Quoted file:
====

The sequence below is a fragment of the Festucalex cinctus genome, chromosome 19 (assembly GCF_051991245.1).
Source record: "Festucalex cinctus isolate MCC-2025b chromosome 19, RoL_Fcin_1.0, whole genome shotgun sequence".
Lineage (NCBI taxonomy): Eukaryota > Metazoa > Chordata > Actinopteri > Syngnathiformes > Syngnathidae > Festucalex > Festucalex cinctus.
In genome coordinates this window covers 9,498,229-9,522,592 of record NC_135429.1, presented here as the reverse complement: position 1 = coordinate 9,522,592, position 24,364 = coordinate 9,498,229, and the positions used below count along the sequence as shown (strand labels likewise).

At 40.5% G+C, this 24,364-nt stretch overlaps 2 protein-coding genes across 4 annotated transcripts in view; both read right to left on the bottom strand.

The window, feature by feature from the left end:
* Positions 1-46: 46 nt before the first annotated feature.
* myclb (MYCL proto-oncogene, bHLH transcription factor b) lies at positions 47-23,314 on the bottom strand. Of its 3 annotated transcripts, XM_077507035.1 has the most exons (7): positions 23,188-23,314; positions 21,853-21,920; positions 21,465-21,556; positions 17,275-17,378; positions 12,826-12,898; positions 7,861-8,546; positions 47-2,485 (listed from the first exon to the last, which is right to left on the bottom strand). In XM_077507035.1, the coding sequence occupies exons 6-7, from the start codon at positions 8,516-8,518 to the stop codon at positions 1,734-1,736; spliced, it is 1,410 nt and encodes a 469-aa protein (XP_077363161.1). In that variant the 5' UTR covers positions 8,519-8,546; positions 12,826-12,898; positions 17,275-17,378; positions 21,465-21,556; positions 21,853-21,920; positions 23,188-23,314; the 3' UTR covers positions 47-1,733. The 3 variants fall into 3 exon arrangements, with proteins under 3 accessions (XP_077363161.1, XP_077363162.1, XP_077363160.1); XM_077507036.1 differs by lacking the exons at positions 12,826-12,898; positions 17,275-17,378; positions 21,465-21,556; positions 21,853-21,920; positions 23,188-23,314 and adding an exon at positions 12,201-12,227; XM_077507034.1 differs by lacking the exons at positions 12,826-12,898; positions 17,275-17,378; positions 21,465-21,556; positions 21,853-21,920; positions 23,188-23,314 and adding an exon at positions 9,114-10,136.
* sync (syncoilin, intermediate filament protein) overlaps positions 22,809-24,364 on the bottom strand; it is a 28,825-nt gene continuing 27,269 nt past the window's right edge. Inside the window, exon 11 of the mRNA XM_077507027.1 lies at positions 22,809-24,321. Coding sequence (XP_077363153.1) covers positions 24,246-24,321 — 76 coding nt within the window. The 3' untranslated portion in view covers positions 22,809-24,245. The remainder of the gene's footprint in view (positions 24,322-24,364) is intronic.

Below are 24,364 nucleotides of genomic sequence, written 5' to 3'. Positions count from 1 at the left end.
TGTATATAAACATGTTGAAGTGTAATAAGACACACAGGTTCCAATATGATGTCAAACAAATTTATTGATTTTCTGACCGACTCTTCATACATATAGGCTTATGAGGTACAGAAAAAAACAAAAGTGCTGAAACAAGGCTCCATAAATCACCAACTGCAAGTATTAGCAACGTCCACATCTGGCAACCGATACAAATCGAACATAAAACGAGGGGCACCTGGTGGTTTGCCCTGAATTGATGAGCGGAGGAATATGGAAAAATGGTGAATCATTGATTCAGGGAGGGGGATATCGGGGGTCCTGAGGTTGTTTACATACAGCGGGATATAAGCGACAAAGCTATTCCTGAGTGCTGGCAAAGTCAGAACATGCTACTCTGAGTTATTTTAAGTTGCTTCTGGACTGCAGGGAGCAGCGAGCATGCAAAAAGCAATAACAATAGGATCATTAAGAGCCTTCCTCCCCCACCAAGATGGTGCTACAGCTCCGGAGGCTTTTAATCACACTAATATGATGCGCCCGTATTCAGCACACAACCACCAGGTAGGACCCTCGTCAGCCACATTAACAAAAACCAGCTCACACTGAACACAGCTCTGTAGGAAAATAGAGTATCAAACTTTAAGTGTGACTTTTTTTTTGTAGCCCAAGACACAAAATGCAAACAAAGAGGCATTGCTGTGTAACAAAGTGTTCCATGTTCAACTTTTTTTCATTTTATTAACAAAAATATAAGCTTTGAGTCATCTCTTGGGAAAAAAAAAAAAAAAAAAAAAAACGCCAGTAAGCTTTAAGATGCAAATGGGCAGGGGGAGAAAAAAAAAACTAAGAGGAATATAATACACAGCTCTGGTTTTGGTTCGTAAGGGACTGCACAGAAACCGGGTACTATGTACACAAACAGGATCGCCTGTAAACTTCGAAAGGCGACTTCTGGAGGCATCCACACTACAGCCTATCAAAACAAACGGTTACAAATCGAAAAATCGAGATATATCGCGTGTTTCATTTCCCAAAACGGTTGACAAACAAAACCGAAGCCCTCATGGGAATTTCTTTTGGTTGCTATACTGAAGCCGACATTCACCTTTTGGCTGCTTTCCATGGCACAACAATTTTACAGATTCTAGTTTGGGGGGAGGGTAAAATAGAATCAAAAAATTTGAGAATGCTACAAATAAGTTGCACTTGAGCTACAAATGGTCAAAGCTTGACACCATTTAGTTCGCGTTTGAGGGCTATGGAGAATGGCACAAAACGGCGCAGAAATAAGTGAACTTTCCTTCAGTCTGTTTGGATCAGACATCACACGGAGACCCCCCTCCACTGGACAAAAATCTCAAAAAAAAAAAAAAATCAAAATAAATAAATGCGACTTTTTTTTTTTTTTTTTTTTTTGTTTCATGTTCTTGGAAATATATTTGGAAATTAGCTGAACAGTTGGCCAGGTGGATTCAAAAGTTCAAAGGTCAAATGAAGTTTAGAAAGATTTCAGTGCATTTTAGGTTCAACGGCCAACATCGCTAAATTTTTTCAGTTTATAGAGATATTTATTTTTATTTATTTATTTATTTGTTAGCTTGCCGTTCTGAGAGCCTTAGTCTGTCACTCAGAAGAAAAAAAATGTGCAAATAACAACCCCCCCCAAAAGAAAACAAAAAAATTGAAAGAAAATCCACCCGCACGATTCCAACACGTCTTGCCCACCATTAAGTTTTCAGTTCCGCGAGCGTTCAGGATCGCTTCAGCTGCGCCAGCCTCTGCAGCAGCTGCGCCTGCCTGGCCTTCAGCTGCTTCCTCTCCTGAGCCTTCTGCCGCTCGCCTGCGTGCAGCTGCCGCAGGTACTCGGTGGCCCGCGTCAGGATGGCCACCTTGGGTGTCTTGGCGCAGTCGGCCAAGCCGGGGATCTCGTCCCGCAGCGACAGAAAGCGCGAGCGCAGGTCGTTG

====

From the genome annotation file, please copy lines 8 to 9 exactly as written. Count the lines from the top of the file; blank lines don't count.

* myclb (MYCL proto-oncogene, bHLH transcription factor b) lies at positions 47-23,314 on the bottom strand. Of its 3 annotated transcripts, XM_077507035.1 has the most exons (7): positions 23,188-23,314; positions 21,853-21,920; positions 21,465-21,556; positions 17,275-17,378; positions 12,826-12,898; positions 7,861-8,546; positions 47-2,485 (listed from the first exon to the last, which is right to left on the bottom strand). In XM_077507035.1, the coding sequence occupies exons 6-7, from the start codon at positions 8,516-8,518 to the stop codon at positions 1,734-1,736; spliced, it is 1,410 nt and encodes a 469-aa protein (XP_077363161.1). In that variant the 5' UTR covers positions 8,519-8,546; positions 12,826-12,898; positions 17,275-17,378; positions 21,465-21,556; positions 21,853-21,920; positions 23,188-23,314; the 3' UTR covers positions 47-1,733. The 3 variants fall into 3 exon arrangements, with proteins under 3 accessions (XP_077363161.1, XP_077363162.1, XP_077363160.1); XM_077507036.1 differs by lacking the exons at positions 12,826-12,898; positions 17,275-17,378; positions 21,465-21,556; positions 21,853-21,920; positions 23,188-23,314 and adding an exon at positions 12,201-12,227; XM_077507034.1 differs by lacking the exons at positions 12,826-12,898; positions 17,275-17,378; positions 21,465-21,556; positions 21,853-21,920; positions 23,188-23,314 and adding an exon at positions 9,114-10,136.
* sync (syncoilin, intermediate filament protein) overlaps positions 22,809-24,364 on the bottom strand; it is a 28,825-nt gene continuing 27,269 nt past the window's right edge. Inside the window, exon 11 of the mRNA XM_077507027.1 lies at positions 22,809-24,321. Coding sequence (XP_077363153.1) covers positions 24,246-24,321 — 76 coding nt within the window. The 3' untranslated portion in view covers positions 22,809-24,245. The remainder of the gene's footprint in view (positions 24,322-24,364) is intronic.